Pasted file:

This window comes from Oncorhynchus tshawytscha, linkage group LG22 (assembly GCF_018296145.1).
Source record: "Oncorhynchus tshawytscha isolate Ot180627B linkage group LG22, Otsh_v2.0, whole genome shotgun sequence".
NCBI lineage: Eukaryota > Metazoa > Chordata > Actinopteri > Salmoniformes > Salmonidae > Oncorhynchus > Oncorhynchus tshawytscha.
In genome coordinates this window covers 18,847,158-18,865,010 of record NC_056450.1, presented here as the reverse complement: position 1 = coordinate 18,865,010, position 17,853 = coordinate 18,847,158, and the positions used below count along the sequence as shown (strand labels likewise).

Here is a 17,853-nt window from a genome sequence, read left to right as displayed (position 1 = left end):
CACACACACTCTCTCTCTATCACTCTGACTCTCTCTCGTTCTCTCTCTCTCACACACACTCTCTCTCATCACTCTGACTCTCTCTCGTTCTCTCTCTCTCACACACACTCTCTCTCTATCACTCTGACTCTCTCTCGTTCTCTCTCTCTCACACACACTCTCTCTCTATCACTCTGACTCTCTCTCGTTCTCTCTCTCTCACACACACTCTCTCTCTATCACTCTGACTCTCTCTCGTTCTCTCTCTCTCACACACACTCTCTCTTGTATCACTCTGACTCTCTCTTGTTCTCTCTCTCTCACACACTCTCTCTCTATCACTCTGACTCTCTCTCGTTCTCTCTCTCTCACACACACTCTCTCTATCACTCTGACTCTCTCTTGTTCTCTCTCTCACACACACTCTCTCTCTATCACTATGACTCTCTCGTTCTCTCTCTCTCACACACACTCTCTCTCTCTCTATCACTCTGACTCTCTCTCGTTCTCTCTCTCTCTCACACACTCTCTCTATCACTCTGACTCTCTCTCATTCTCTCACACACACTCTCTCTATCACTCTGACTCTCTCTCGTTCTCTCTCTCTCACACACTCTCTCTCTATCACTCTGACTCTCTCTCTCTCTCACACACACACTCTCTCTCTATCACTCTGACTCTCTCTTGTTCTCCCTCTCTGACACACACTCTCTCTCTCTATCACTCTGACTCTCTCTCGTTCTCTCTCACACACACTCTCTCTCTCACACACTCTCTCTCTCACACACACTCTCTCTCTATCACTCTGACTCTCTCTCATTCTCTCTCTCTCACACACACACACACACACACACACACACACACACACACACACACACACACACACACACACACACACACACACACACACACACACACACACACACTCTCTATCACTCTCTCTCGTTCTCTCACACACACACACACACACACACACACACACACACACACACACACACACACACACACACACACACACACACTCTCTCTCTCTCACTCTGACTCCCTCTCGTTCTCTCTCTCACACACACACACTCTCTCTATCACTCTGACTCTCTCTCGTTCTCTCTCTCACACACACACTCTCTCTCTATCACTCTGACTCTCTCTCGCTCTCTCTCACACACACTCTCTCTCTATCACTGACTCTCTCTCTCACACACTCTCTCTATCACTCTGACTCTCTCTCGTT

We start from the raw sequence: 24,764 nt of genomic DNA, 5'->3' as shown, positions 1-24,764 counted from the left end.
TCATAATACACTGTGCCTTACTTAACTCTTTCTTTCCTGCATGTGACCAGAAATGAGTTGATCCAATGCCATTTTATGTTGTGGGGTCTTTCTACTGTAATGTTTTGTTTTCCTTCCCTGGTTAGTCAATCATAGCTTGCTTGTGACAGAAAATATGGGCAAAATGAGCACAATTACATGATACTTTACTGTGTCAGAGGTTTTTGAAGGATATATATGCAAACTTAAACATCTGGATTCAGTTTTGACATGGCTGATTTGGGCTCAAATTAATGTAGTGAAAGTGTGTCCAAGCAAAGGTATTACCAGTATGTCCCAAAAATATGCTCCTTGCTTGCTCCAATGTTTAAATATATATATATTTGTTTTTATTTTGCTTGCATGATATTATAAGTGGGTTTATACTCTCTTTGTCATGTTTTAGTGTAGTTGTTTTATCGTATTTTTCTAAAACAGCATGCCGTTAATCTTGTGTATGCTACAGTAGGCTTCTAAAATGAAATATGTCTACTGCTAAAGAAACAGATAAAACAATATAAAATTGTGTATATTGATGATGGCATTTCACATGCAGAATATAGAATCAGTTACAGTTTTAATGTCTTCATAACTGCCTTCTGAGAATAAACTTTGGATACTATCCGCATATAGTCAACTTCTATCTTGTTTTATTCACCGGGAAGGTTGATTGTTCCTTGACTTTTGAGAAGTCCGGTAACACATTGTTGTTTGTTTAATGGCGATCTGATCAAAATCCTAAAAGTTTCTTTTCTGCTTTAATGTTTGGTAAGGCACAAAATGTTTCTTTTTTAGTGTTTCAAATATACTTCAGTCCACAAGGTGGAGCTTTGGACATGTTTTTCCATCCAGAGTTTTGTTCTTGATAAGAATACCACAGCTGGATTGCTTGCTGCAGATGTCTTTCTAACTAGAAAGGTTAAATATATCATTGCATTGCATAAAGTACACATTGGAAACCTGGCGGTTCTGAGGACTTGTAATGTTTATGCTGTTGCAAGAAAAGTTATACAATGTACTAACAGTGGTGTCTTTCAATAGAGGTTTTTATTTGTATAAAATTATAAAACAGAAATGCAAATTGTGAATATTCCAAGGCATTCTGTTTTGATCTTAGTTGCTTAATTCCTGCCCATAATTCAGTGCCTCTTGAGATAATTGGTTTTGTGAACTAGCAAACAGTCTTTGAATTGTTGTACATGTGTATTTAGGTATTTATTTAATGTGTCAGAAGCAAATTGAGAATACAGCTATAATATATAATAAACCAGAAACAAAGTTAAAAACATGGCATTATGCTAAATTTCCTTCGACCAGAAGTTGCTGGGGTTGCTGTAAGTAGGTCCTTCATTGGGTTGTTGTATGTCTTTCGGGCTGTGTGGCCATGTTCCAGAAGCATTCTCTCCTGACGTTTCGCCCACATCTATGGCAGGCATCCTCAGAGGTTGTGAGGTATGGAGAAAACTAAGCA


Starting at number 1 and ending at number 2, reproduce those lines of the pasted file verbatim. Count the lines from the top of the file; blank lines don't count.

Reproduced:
This window comes from Oncorhynchus tshawytscha, linkage group LG22 (assembly GCF_018296145.1).
Source record: "Oncorhynchus tshawytscha isolate Ot180627B linkage group LG22, Otsh_v2.0, whole genome shotgun sequence".